In Chinglish, Victor Cavanaugh, a businessman from Cleveland, travels to the city of Guiyang in China seeking a contract to create the signage for a Chinese cultural center. Cavanaugh speaks no Chinese but uses as an interpreter an English-speaking expatriate fluent in Mandarin who has lived 19 years in China. The Chinese officials they meet speak little or no English, and rely on inept interpreters, so misunderstandings -- and humor -- abound.
Hoagy Carmichael used to sing about taking a slow boat to China, and that is what this comedic drama is. The gaps between what the American says and what the translator reports are projected on a screen; it's richly comic, but a bit like a good, even a great, SNL skit that nevertheless goes on too long. Here the joke is threaded through the comedy, woven into its warp and woof, an integral element, and that is one of the several problems with this work.
It attempts to be a romantic drama as well, implausible as that sounds. And it attempts to say something serious about the two contrasting cultures, but that is sabotaged by the playwright, David Henry Hwang, who has created characters so flawed that the term "corrupt" would not be amiss -- this is a deeply cynical work. We may all be weasels, but then we cannot be savants as well.
The acting is excellent. John Dunn as expatriate linguist Peter Timms creates a fascinating portrait of a scholar who loves his adopted China (or does he?), and has come to rely upon and need the servants he can have there. Vivian Chiu portrays Vice Minister Xi Yan, and she is persuasive indeed in a multifaceted role, calling for her to speak English very poorly, but since we are meant to wonder what she is really thinking, this works well. She works for Minister Cai Guoliang, played by Xin Jian, who is superb at conveying his emotions and intelligence.
Victor Cavanaugh is portrayed by Mike Yager, and he delivers an enthusiastic performance, all bright-eyed and bushy-tailed, creating a vivid portrait of a minnow swimming with sharks. But as the plot becomes more complex, he does not, though much of this lies with Hwang, who has written Cavanaugh as incurably dense, close to a cartoon. In more minor roles, Janice Pai Martindale, William Wu and Andrea Huang are delightful.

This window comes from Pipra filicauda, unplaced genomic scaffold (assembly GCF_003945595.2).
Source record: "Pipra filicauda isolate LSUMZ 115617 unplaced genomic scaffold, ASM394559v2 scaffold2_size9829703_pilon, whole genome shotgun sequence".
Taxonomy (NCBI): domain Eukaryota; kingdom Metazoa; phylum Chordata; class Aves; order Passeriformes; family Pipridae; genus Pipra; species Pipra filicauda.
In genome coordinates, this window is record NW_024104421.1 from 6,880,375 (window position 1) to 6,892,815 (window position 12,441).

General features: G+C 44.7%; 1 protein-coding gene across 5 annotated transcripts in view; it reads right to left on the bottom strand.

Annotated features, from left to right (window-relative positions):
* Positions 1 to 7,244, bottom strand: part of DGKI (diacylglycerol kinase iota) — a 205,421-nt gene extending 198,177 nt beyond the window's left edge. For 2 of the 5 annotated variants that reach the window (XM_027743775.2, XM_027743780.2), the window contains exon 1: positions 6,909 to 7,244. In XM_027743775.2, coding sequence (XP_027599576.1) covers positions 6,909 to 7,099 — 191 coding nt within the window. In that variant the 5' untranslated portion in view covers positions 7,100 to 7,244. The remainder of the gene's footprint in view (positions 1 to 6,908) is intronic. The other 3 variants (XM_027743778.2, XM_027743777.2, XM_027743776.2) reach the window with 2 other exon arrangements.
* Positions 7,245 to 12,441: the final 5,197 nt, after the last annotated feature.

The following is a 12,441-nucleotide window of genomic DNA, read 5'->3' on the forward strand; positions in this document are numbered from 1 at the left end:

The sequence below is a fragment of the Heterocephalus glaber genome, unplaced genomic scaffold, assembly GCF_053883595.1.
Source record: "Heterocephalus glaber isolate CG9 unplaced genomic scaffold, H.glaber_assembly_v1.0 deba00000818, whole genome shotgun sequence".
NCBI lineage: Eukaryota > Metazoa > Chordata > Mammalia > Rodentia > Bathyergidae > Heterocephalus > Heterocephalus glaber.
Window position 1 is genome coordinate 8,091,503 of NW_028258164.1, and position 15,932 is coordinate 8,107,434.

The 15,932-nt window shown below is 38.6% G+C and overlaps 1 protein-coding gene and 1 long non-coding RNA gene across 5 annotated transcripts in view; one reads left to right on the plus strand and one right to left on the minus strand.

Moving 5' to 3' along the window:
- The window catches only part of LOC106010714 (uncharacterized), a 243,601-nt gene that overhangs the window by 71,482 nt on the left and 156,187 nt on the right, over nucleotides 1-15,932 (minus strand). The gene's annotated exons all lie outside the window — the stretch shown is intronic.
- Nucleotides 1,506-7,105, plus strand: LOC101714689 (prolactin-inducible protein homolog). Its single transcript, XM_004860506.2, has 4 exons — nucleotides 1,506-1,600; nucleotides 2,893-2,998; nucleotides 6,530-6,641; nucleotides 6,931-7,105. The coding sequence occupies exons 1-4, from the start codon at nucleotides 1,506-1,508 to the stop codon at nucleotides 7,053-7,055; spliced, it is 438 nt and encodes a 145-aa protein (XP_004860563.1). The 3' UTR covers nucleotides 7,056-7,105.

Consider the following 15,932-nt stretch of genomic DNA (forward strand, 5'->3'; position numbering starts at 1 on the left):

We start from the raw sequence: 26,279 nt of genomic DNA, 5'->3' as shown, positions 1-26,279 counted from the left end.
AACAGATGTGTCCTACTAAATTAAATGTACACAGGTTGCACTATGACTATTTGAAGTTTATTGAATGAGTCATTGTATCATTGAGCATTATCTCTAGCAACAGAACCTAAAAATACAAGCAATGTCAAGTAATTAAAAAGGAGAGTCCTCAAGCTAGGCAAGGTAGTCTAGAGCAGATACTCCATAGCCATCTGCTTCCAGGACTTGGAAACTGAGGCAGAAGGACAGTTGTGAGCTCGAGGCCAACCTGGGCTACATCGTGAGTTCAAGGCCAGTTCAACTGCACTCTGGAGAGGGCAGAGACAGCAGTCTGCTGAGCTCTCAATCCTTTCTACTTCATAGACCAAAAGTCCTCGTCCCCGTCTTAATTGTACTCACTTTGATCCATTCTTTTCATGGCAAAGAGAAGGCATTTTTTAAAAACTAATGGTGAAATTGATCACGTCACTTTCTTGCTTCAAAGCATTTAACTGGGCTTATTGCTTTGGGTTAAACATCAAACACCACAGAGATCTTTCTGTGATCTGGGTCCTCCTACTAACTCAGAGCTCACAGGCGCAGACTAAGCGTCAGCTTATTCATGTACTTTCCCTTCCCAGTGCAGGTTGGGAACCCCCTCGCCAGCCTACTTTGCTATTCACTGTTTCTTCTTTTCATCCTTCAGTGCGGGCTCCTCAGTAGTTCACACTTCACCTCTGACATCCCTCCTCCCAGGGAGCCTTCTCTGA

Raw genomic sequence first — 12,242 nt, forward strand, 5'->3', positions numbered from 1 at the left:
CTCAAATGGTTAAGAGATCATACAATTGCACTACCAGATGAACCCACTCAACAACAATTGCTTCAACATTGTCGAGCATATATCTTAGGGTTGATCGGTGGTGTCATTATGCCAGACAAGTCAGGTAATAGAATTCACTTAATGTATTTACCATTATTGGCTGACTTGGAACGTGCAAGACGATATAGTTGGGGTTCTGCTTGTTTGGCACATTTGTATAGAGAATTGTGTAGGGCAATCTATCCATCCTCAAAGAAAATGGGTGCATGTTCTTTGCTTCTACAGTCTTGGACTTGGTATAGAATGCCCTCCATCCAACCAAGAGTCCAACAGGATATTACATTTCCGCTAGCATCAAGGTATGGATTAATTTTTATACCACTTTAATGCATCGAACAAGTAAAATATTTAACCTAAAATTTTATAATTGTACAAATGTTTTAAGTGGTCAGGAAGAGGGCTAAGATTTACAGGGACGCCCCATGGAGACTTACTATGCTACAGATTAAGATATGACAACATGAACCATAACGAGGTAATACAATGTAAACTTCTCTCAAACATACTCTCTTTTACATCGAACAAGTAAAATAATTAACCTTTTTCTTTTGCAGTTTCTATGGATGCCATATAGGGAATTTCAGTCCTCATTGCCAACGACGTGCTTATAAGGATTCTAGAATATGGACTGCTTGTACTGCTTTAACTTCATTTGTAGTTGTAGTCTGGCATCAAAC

The important projections are by Ryan McGettigan, and they work wonderfully. The play is presented in the stunning auditorium of the Asia Society, and set designer Jodi Bobrovsky has provided sleek sets, but the production is awkward, requiring innumerable scene changes that are handled smoothly, but there are just too many of them, and any momentum is frittered away. (Productions in Chicago, New York and Los Angeles used turntables, mitigating the problem.) There is a needless intermission, slowing it further.
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The work teeters between broad comedy and satiric broadsides -- one involving Enron is priceless. But the play is a hybrid, running full tilt in three different directions: comedy, romance and cultural investigation, failing in all three. It might take a directorial genius to make this into triumphant theater, as Black Lab Theatre did with Boom last year, and the director here, Troy Scheid, has given us skill and competence but not genius.
This is an amusing curiosity, best viewed as a minor effort from Hwang, but it is rich with humor and enhanced by some stunning performances. It is well worth seeing, but will be enjoyed most if expectations are lowered.
Chinglish continues through May 26, Black Lab Theatre and Asia Society Texas Center, 1370 Southmore Blvd. For information or ticketing, call 713-496-9901 or contact www.asiasociety.org/texas.